Wax Selection – Leaders in Pharma, Biotech & MedTech Recruitment
Reversing its initial decision to reject the drug, NICE has issued a positive recommendation for Kyowa Kirin’s rare disease drug Crystiva, the first treatment approved to target the underlying pathophysiology of X-Linked Hypophosphataemia (XLH).
The U-turn is good news for the Japan company, which negotiated on the price of the treatment behind closed doors after the NICE’s conclusion that the drug wasn’t cost effective.
the UK’s cost-effectiveness watchdog is now set to recommend the twice-monthly injection for the treatment of XLH in children and young people with growing bones, with final guidance expected in October.
Tom Stratford, CEO, Kyowa Kirin International said: It is a major development that NICE has recommended Crysvita for routine use among children and young people with XLH in England and Wales.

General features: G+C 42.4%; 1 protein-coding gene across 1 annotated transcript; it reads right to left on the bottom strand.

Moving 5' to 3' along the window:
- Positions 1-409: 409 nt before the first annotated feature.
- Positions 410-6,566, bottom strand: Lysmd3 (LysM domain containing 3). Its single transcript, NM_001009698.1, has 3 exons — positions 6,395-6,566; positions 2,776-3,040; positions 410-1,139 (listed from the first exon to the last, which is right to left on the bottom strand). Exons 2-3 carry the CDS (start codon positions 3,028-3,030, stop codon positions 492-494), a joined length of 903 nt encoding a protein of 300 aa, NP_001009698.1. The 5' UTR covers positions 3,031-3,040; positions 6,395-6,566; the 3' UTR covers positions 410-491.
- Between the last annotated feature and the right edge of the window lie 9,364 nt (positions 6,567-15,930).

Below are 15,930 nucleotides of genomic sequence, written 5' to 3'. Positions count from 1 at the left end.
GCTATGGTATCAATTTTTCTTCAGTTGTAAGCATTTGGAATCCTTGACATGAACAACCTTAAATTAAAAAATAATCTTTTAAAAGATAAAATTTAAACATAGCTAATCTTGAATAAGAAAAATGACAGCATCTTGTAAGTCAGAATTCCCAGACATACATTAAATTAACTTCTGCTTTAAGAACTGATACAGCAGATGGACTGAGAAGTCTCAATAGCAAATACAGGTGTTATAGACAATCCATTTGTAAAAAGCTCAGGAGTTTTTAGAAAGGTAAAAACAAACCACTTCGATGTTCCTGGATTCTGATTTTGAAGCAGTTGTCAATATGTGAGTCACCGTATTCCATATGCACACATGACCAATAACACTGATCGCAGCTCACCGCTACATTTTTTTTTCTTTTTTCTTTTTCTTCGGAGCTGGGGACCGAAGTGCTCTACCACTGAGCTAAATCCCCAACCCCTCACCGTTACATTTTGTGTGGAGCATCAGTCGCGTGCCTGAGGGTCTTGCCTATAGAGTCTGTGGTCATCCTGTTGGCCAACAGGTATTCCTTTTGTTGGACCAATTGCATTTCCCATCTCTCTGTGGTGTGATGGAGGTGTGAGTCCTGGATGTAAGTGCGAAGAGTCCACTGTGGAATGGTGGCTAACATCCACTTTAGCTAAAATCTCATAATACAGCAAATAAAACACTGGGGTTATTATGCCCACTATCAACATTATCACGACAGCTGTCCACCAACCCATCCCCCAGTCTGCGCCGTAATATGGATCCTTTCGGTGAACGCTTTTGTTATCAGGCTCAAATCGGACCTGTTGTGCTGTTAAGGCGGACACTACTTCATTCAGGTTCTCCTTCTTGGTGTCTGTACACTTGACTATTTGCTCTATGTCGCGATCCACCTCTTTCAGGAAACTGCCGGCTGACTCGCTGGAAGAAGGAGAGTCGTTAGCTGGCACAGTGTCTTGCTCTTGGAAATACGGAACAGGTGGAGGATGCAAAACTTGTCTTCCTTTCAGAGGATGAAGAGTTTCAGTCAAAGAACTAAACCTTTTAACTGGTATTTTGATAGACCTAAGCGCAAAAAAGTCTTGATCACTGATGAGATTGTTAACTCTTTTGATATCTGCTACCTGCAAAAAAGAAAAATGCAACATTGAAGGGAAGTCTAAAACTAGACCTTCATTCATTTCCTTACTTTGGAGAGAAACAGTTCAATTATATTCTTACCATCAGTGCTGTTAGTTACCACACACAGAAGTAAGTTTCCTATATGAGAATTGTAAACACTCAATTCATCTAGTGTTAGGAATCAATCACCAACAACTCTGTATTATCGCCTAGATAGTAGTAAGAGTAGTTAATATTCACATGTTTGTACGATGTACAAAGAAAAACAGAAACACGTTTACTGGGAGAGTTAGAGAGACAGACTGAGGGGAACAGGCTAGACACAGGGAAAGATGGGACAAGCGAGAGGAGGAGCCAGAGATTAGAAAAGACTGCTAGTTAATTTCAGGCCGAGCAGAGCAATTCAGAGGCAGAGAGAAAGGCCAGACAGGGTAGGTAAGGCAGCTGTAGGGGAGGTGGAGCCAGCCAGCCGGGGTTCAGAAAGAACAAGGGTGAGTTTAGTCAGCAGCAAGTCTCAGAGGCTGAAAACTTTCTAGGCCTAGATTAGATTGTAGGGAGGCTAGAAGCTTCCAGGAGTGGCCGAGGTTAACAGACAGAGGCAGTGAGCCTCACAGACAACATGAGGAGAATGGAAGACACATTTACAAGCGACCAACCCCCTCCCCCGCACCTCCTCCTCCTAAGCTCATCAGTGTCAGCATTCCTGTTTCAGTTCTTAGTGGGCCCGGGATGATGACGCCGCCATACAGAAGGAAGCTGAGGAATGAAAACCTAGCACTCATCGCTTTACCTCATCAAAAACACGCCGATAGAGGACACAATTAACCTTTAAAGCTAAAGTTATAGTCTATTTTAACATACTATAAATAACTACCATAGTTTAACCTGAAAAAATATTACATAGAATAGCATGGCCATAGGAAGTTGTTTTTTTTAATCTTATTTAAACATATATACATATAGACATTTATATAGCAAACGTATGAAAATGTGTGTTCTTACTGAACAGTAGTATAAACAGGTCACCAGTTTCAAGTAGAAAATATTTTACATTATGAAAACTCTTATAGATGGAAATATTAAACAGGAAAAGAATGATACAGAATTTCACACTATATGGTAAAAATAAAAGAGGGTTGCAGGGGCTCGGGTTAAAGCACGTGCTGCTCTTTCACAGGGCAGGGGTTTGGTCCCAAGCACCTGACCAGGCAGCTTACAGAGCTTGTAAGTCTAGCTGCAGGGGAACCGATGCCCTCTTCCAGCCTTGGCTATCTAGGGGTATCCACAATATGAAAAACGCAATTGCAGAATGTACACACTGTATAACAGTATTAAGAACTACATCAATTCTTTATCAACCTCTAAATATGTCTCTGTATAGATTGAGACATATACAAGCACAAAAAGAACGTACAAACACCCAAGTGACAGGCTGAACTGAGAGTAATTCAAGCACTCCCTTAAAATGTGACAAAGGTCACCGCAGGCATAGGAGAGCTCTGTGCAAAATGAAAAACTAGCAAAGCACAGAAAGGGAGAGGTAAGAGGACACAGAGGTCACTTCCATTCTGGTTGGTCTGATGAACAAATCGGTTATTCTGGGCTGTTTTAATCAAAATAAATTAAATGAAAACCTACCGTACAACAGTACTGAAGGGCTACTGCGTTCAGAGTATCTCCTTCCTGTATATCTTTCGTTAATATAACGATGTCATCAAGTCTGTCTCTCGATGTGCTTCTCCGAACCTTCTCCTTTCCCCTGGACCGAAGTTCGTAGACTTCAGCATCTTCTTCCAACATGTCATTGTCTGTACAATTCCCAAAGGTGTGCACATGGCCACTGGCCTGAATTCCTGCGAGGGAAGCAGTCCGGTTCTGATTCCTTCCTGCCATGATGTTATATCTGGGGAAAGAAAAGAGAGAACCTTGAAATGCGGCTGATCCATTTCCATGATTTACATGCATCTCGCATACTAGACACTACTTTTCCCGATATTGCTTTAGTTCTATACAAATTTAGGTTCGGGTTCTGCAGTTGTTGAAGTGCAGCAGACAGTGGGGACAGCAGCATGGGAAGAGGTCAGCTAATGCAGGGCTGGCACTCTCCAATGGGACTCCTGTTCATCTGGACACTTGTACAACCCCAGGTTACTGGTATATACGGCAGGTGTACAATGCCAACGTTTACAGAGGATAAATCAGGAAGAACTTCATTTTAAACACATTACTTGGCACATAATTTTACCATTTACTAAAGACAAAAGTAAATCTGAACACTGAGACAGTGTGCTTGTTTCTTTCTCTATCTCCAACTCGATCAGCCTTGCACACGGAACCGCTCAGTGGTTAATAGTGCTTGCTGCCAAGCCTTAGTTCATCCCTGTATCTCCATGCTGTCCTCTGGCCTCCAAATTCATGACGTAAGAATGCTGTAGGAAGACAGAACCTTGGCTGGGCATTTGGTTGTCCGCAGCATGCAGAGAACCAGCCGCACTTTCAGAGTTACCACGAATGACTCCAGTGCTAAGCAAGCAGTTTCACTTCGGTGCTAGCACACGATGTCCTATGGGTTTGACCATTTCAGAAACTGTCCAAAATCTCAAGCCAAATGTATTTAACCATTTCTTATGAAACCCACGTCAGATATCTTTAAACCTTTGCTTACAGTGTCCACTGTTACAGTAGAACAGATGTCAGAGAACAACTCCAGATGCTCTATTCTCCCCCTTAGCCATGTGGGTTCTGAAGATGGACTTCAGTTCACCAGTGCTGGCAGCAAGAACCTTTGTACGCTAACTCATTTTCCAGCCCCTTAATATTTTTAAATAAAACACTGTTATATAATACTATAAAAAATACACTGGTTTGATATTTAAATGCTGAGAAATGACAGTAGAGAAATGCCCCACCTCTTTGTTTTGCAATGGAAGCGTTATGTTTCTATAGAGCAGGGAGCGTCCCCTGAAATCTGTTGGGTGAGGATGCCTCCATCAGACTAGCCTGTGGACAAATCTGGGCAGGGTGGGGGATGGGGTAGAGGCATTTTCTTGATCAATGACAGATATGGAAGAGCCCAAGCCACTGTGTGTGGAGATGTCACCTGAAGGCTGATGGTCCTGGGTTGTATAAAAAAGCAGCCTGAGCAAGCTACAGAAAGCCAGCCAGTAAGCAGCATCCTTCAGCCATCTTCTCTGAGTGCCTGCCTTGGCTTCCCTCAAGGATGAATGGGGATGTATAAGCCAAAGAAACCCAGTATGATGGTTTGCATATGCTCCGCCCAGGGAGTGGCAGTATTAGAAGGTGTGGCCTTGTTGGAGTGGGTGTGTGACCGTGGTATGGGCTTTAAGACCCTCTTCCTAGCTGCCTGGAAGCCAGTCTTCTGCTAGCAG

“This marks a step change in treatment for XLH, emphasised through the emotional testimonies provided by patient groups and clinicians following the first evaluation consultation.”
Characterised by bowed or bent legs, a short stature, bone pain and delayed walking, XLH is first seen in infants but can also affect adults.
It is caused by low levels of phosphate in the blood, resulting in life-long physical disabilities.
Until now, treating this disease has consisted of multiple daily doses of phosphate and vitamin D to counteract the effects of FGF23, a protein that when produced excessively, reduces renal phosphates in the blood.
Crysvita targets this pathway by blocking the activity of FGF23, restoring phosphate blood levels by reducing phosphate loss via the kidneys.
Commenting on NICE’s decision, Oliver Gardiner, Board Member at XLH UK, said: “This is important news for children and young adults with XLH who will now be able to benefit from Crysvita routinely on the NHS.
“Access to a treatment that tackles the underlying mechanism and has the potential to avoid or mitigate substantial physical and emotional challenges, will truly make a difference to the lives of patients and their families.”
Crysvita was already accessible to patients under the NHS via the UK’s early access programme, which will be extended to allow time for NHS England to implement NICE’s final guidance.